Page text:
I briefly crossed paths with a one-day-wonder chat in Central Park during the final days of September, and October delivered the most incredible views of the species in my entire life thus far. On the 26th, Adrian Burke discovered an extremely cooperative individual at Verizon Plaza, a truly tiny micropark less than a block west of renowned migrant trap Bryant Park. I rode the subway a few extra stops on my commute home to see if I could connect with the bird, and I sure was glad that I did! This Yellow-breasted Chat was stunningly confiding, offering an up-close-and-personal experience that is typically impossible with a bird that so often keeps to dense, tangled cover. The bold, flashy attitude of this colorful character was on full display as it scrounged around the sidewalks and plantings in search of scraps. At one point it dragged a discarded apple core into the bushes to feast in peace, and I also saw it going toe-to-toe with the local House Sparrows to displace them from some desirable crumbs. The photo ops were simply unparalleled. I was in chat heaven! 

I couldn’t resist making a repeat visit the following day to spend a little more time with this delightful visitor. Jacqi accompanied me to log her first sighting of the species, commenting favorably on how bouncy and vibrant the bird was. We even got to watch the chat settle in for a nap once it finished foraging, fluffing up its feathers and tucking its head behind a wing to form an adorable orb. It’s always a treat to enjoy the company of such a remarkable, engaging animal, and this singularly accommodating individual provided an unforgettable experience. From its eccentric behavior to its puzzling taxonomy, the Yellow-breasted Chat is a uniquely charming bird. Its place among my favorite critters is well-earned, and a pleasant chat will never fail to brighten my day. I’m already eagerly looking forward to my next encounter!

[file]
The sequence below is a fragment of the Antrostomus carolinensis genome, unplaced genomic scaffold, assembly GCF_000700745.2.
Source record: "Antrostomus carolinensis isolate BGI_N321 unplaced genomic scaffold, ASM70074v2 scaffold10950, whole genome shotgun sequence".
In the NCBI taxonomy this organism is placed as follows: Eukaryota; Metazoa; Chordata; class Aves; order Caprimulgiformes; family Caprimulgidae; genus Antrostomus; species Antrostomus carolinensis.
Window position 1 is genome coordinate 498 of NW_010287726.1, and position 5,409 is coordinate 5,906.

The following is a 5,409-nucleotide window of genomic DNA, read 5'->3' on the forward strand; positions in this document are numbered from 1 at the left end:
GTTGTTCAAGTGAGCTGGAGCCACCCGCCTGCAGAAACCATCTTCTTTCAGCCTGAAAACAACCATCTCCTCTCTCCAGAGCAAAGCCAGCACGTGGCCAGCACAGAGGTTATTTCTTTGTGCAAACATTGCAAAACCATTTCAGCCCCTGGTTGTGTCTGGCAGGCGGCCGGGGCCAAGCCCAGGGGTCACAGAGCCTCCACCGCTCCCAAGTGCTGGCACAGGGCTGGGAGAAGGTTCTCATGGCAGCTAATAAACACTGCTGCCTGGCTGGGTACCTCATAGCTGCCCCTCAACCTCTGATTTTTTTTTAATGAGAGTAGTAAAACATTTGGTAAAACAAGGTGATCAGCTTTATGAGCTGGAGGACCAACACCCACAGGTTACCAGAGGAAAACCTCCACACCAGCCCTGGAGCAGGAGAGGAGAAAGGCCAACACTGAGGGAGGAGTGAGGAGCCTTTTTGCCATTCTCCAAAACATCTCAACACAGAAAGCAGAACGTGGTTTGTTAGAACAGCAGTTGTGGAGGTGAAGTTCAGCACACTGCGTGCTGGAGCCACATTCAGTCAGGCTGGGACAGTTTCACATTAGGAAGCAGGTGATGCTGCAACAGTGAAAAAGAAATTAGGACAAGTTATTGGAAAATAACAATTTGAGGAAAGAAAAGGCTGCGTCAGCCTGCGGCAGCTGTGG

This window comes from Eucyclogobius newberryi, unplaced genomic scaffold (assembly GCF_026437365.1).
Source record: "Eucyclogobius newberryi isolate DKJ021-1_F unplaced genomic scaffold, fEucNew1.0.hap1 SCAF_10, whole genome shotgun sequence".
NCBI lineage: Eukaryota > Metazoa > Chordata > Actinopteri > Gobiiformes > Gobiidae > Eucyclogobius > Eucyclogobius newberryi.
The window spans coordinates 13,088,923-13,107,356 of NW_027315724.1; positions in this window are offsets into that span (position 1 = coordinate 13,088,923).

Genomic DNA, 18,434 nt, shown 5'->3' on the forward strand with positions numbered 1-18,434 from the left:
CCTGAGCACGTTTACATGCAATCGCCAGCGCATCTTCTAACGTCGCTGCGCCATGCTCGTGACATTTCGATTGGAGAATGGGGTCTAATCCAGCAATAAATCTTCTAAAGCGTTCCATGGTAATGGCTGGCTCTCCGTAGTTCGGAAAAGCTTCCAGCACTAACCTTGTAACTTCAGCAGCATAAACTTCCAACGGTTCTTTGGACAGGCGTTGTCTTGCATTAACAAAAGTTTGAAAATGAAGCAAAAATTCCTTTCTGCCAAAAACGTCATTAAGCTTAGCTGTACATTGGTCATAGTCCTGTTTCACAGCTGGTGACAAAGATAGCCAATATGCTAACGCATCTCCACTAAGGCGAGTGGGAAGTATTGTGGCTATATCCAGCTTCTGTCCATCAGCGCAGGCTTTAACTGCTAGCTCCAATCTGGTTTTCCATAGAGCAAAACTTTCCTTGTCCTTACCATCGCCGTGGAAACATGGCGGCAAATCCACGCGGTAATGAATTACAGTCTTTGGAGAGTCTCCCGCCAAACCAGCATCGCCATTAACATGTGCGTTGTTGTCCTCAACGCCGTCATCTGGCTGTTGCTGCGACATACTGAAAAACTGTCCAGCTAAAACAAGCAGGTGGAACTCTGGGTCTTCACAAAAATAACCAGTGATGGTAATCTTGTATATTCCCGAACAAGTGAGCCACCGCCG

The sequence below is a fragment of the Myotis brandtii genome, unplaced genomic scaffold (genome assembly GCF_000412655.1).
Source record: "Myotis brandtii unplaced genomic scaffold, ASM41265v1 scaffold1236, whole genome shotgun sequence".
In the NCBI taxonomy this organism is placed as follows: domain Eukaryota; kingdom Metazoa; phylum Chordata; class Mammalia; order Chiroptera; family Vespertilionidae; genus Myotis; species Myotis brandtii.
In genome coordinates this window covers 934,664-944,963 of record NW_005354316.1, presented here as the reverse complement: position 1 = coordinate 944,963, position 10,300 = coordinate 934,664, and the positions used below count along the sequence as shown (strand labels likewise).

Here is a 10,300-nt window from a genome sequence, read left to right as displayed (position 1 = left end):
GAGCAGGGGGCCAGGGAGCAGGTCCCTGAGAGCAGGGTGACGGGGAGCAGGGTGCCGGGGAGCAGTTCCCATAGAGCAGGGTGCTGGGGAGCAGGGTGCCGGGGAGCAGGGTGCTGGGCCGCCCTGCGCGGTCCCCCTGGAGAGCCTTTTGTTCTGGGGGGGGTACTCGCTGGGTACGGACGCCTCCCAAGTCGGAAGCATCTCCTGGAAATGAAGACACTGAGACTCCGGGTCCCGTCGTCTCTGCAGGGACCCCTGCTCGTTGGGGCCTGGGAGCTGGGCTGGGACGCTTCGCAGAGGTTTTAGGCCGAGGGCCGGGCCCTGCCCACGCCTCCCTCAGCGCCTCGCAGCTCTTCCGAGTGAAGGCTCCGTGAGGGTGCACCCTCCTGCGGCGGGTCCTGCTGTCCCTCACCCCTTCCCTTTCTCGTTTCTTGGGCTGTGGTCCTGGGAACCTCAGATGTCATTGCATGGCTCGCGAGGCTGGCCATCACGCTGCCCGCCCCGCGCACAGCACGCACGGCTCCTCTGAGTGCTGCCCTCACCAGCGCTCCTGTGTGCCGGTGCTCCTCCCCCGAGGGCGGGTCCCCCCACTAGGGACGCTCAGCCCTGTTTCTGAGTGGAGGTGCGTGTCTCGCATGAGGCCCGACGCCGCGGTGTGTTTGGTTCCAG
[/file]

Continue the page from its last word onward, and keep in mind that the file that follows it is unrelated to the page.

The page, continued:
The Wonderfully Weird Yellow-breasted Chat by Tim Healy. Original content from the folks at Nemesis Bird - fast paced birding.

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Source: nemesisbird.com

The Wonderfully Weird Yellow-breasted Chat